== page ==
Identity Politics and the End of Meaning

It has been more than a year since Madonna proclaimed at the Women’s March in Washington, D.C. that: “Yes, I have thought an awful lot about blowing up the White House. But I know that won’t change anything.” Her rant that day may not have changed anything, but it certainly spread like wildfire on the national news networks as the opening shot of women’s all-out war on Trump.

But what is this war really about? Is it mostly about a woman’s right to choose? Since the March planners refused to allow pro-life women to participate, one might think so. Yet, until very recently, neither President Trump nor the Republican Party has taken any official side on the abortion issue. More likely, this war is really about identity politics and what Columbia University Professor Mark Lilla has called “The Liberal Crackup.”

Lilla traces the origins of identity politics to a slogan of the feminist movement during the 1960s: the personal is the political. “Originally,” Lilla observes, “it was interpreted to mean that everything that seems strictly private -- sexuality, the family, the workplace -- is in fact political and that there are no spheres of life exempt from the struggle for power… But the phrase could also be taken in a more romantic sense: that what we think of as political action is in fact nothing but personal activity, an expression of me and how I define myself. As we would put it today, my political life is a reflection of my identity.”

Certainly, this “romantic” definition fits Madonna’s rant. She was not really planning to “blow up the White House;” she merely wanted to reaffirm her already well-established public identity as a femme fatale. Given the circumstances, it wouldn’t have surprised anyone if she had followed her threat at the Women’s March by breaking into a soaring rendition of “Don’t cry for me, Argentina.”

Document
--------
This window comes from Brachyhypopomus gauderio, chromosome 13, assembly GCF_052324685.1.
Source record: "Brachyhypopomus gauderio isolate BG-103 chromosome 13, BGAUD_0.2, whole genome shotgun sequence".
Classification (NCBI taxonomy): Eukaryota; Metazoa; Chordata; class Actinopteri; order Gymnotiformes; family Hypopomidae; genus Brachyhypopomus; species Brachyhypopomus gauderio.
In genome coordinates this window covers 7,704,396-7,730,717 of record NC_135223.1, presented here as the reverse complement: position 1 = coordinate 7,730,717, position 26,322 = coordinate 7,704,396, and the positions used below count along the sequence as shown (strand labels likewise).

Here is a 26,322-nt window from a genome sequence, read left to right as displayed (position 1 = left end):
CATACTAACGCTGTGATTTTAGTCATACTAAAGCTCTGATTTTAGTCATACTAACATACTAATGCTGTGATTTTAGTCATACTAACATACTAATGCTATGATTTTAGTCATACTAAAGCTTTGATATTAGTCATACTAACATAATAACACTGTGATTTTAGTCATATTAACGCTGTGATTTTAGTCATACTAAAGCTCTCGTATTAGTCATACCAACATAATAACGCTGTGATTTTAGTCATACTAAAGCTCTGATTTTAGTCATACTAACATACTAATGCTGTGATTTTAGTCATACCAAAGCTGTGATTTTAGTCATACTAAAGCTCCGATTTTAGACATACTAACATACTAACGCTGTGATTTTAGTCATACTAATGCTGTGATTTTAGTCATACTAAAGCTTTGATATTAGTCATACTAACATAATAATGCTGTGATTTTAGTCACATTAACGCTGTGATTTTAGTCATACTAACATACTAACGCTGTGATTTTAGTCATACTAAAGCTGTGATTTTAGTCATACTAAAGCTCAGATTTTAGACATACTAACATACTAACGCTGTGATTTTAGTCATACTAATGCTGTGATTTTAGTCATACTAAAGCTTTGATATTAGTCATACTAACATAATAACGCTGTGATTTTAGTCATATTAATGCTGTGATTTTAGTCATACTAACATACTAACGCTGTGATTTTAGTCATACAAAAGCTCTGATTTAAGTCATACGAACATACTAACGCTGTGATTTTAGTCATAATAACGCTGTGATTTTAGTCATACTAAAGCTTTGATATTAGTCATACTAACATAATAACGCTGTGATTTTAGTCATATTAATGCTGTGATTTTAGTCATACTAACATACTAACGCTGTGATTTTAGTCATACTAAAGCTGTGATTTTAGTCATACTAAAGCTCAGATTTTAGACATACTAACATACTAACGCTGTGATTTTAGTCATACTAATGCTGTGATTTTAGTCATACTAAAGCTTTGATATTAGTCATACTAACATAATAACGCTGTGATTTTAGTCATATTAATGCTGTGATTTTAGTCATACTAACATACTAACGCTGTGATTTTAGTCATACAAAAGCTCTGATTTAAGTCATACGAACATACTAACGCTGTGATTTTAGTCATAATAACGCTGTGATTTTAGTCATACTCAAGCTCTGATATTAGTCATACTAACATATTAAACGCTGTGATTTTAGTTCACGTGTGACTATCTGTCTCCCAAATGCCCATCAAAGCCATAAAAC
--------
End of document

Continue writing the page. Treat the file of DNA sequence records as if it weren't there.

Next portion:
Such egocentrism, Lilla explains, “was an innovation on the left. Socialism had no time for individual recognition… Even the early movements of the 1950s and ‘60s to secure the rights of African-Americans, women and gays appealed to our shared humanity and citizenship, not our differences.” In the 1970s, Lilla notes. when “Blacks complained that white movement leaders were racist, feminists complained that they were sexist, and lesbians complained that straight feminists were homophobic… It was then that less radical liberal and progressive activists also began redirecting their energies away from party politics and toward a wide range of single-issue social movements.”

Focusing attention on the members of his own profession, Lilla argues that “The big story is not that leftist professors successfully turn millions of young people into dangerous political radicals every year. It is that they have gotten students so obsessed with their personal identities that, by the time they graduate, they have much less interest in, and even less engagement with, the wider political world outside their heads.”